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Bathing etiquette: what to do at a Japanese bath house?


Hot water, that is what this website is all about. Hot water in a bath tub, perhaps with a tub of cold water next to it. And a sauna, a jacuzzi, a bath with nice smelling herbs and perhaps even an electric bath. All together they make a public bath, or as the Japanese call them (amongst other things): sentō. As with most things in life, culture dictates how things are done at the sentō. If you’re interested in an analysis of the culture you’ll need to go elsewhere. But if you simply want to know how to use a Japanese public bath without getting caught with your pants down, read on.

You will need to prepare a few things before leaving your house. Take with you a big bath towel and a small washing towel. Soap and shampoo are available freely in most larger sentō, but you will need to bring your own if you are heading for a smaller establishment. If you forget, you can usually purchase all of those items at the counter of the bath house. Ready? On to the good stuff then. Bathing at a sentō is a simple 9 step process:

  1. Take your shoes off at the door.

    Every bath house, small or large has shoe lockers in the genkan to store your shoes before entering the building. Some places take your shoe locker key at reception in exchange for a key to a clothes locker in the dressing room.

  2. Pay and enter.

    Not necessarily in that order. Large bath houses have a front desk where you pay before making your way to the dressing room. Smaller sentō have a bandai right in the datsuijo (dressing room) where you pay. Before entering the dressing room make sure to go into the right one. The otokoyu (men’s bath) is marked with 男, printed on a blue curtain hanging across the dressing room entrance. The onnayu (women’s bath) entrance is covered with a red curtain marked with 女. In Kyoto the otokoyu entrance is usually on the left and the onnayu entrance on the right.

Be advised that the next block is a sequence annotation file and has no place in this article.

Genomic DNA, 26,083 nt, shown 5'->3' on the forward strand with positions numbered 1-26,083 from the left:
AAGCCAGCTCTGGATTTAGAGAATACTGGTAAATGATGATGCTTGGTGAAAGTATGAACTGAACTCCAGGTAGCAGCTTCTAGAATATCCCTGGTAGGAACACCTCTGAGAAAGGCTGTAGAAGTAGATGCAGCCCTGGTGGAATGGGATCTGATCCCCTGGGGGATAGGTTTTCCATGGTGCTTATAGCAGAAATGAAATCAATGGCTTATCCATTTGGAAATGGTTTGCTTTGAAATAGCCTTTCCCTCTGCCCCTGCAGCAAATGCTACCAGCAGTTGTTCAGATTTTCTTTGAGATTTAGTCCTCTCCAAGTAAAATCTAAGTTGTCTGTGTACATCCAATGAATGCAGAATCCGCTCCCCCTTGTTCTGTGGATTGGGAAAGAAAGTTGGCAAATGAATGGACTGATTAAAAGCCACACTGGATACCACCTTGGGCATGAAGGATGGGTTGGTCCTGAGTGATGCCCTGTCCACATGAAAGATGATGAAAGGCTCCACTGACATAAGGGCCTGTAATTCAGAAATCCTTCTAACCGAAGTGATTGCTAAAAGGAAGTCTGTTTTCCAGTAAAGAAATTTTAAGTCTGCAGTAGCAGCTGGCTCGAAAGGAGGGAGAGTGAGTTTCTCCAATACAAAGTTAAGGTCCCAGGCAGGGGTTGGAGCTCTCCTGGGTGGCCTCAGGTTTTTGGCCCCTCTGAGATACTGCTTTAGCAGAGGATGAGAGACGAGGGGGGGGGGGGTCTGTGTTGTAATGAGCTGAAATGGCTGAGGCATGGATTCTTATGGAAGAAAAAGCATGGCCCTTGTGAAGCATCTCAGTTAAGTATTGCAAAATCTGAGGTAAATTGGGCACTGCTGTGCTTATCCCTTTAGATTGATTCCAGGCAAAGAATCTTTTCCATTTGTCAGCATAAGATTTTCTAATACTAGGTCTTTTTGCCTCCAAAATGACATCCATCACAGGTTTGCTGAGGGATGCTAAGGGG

3. Undress.

    In the datsuijo you will find the walls lined with lockers. Pick an empty one, take off your clothes (yes, all of them) and put them in the locker. Lock the door and put the key around your wrist or ankle. You’re ready to enter the bathing area.

  4. Wash yourself.

    This is the most important step, so lets repeat it: wash yourself. In Japan people wash before entering the bath. It makes sense if you think about the many bodies that share the bath water every day. You don’t want to soak in the grime of others, so get rid of your own grime first.

  5. Hop in the bath.

    When you have scrubbed yourself thoroughly, pick a bath and sit in it. Take as long as you like. Hop in as many different baths as you like.

  6. Rinse.

    When you’re ready and done, rinse your body. Most baths have something in the water to keep it from getting a breathing ground for germs. You might just want to rinse that off.

  7. Wipe yourself.

    Before leaving the bathing area wipe yourself with your washing towel. Manner dictates that entering the dressing room dripping with water is rude. It is also messy and easy to prevent.

  8. Wipe yourself again.

    Back in the dressing room wipe yourself again with your bath towel. Your body is still damp and getting back in your clothes like that isn’t very comfortable.

  9. Dress.

    It really goes without saying, but put your clothes back on before heading out.

Once you know how things are done, the process is quite simple really. Just keep in mind a few things that are not done:

  • Don’t splash water on your fellow bathers when washing yourself.
  • Don’t enter the baths with soap or shampoo still on your body. Rinse everything off first.
  • Don’t put your washing towel in the bath water. Again, you share the water with many.
  • Don’t get directly into the bath after coming out of the sauna. Rinse the sweat off first.
  • Don’t do anything you wouldn’t do in your own bath at home.